Walk into Bridgestone Arena and there is one banner hanging from the rafters. The gold and navy banner reads "Seventh Man," a tribute to the team's notoriously loud fans.
In 18 seasons, the Predators have never done anything on the ice worthy enough to give that banner company. Sure, the Preds have been a consistent playoff contender for over a decade now, but teams don't raise banners for good teams.
You have to be a champion to get a banner.
That opportunity will be in front of the Predators for the first time in their history Monday night in game six of the Western Conference Final. Beat the Ducks and that "7" banner will get company from a new banner that reads, "Western Conference Champions."
"The guys know what the next step is," Predators head coach Peter Laviolette said Sunday upon the team's return to Nashville. "It's going to be a hard fought game, so whatever pushes your buttons to realize where you're going to be at, if that's (motivation), that's a good way."
This has been the most exhilarating and gratifying playoff run in the team's history, and now this team has a chance to leave a lasting mark.
The Predators have never even won a division crown, a victim of playing in the toughest division in hockey and constantly running into juggernauts like the Blackhawks of recent years or the Red Wings before them. And until two weeks ago, the Preds had never made it out of the second round of the Stanley Cup Playoffs.
So this team is in rarified air, and a series win against the Ducks would mean they would stay there, hanging in the rafters forever.
To raise the new banner, the Preds will rely heavily Monday on the people responsible for the one already hanging. The "Seventh Man" is comprised of 17,113 gold-clad fans that, fittingly, have been the biggest star of this postseason run, pumping up the volume to a level that's caught the NHL by astonishment and, at times, seemingly willing the team on.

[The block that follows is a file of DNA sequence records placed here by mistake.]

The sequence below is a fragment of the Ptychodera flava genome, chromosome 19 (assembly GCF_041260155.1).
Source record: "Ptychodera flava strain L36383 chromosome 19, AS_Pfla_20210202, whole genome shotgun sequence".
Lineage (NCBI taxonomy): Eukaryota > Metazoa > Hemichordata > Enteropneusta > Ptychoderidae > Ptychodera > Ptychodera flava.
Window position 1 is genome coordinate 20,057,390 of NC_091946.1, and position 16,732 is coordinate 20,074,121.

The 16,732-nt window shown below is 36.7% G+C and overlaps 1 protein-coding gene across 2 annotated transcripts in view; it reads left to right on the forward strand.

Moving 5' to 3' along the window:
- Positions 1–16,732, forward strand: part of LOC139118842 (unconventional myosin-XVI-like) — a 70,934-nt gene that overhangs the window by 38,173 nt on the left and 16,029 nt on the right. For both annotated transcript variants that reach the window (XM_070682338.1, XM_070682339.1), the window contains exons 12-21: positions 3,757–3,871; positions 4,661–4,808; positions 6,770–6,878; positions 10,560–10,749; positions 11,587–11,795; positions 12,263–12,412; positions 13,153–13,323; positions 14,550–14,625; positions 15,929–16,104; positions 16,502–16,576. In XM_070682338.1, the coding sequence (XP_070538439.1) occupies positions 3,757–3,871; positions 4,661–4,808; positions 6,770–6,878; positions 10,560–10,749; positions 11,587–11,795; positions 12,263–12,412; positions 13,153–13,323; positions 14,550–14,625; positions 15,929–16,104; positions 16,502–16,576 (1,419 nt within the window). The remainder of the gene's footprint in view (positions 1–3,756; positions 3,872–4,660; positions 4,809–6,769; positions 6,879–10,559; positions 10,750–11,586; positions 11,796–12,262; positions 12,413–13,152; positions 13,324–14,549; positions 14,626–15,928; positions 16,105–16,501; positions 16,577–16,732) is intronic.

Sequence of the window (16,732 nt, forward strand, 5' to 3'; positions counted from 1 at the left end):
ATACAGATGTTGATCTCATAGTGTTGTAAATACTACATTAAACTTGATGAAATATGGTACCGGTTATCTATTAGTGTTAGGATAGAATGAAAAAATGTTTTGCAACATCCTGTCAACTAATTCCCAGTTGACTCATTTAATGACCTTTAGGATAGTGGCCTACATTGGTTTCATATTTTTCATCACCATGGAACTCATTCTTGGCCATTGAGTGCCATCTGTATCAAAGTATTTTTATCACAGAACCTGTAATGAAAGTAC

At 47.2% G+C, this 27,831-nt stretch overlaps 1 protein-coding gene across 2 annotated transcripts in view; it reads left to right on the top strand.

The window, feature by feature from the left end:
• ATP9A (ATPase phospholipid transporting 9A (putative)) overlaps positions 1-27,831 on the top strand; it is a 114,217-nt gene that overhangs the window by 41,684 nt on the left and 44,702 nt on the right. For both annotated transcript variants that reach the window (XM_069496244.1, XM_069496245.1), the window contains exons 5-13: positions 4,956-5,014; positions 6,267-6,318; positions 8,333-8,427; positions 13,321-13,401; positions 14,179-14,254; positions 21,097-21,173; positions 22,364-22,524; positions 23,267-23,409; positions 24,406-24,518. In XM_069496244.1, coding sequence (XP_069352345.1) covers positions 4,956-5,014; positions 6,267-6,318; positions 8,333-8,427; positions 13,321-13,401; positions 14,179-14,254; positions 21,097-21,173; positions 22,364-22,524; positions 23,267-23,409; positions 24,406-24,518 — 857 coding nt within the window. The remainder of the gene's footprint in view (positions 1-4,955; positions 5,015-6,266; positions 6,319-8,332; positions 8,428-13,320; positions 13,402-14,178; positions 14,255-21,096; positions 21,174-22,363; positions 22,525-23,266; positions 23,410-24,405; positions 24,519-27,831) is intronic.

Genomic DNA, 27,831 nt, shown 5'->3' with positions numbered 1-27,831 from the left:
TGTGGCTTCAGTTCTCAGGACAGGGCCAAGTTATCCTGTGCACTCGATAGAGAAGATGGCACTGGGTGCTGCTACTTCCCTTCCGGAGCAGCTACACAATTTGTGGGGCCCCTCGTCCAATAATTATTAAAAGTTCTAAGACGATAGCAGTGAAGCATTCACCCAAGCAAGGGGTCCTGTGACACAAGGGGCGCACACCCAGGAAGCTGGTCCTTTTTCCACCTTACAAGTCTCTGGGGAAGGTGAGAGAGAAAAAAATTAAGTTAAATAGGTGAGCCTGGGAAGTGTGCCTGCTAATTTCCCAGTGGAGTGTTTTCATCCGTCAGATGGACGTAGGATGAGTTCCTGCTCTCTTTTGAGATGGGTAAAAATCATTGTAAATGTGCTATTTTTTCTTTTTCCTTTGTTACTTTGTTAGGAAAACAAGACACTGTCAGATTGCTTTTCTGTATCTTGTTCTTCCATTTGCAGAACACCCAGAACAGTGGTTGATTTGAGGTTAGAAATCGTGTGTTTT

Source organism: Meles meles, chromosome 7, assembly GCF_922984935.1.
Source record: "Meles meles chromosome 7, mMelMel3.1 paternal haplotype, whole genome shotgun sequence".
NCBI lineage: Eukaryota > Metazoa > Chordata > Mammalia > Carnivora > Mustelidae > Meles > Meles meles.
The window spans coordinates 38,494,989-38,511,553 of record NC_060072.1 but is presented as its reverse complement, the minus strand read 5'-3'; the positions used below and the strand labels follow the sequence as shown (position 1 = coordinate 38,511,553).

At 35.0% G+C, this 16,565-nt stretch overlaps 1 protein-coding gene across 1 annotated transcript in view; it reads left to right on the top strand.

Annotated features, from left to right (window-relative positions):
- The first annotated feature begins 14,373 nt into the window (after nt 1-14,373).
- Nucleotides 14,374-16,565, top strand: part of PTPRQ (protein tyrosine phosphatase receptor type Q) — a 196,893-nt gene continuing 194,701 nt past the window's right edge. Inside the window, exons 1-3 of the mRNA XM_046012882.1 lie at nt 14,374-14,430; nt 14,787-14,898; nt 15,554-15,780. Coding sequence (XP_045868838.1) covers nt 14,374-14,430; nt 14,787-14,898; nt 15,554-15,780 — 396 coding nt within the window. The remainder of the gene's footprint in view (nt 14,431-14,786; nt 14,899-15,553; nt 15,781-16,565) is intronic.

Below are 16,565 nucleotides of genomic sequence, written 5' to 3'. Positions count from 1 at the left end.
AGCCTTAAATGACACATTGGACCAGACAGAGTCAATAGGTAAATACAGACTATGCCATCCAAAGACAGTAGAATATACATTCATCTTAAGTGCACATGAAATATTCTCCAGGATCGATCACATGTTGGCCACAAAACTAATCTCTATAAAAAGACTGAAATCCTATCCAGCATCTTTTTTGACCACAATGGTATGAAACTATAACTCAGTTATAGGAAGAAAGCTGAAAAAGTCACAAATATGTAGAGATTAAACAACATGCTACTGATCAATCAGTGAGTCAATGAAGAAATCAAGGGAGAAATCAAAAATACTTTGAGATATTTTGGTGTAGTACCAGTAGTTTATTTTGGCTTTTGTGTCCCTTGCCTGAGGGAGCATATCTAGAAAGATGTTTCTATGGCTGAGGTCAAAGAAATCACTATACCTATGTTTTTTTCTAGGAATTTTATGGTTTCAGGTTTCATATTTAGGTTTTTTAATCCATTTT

"It's been a lot of fun," Predators forward Colin Wilson said. "These fans have been great to us, cheering us on, and we certainly want to get them wins."
The Predators had won 10 straight playoff home games dating back to last season before their game four overtime loss to the Ducks. That was the longest streak in the NHL in nearly two decades.
Now they just need to win one more to reach the Stanley Cup Final. But it won't be easy.
Ryan Johansen is out for the playoffs, as is Kevin Fiala. Mike Fisher's status remains unclear. That's three of the team's top 12 forwards that may not be available once again. The injuries mean this is not the same team that started the playoffs scorching hot and seemingly invincible.
They will now be an underdog against anyone they would face in the finals or, for that matter, in a game seven back in Anaheim.
But this is one game in front of the best home crowd advantage in sports today.
The Predators grinded out a gutsy win in game five on the road to reclaim home ice advantage and set this scenario up. They do not want to have to go back to California.
The Preds have grit and determination in spades. In game six, they hope a raucous crowd will give them wings to soar to new heights.
"Our fans our great. We'll need them tomorrow night," Laviolette said. "I'm sure it will be crazy down there."
It could be a banner day, and Smashville will be ready.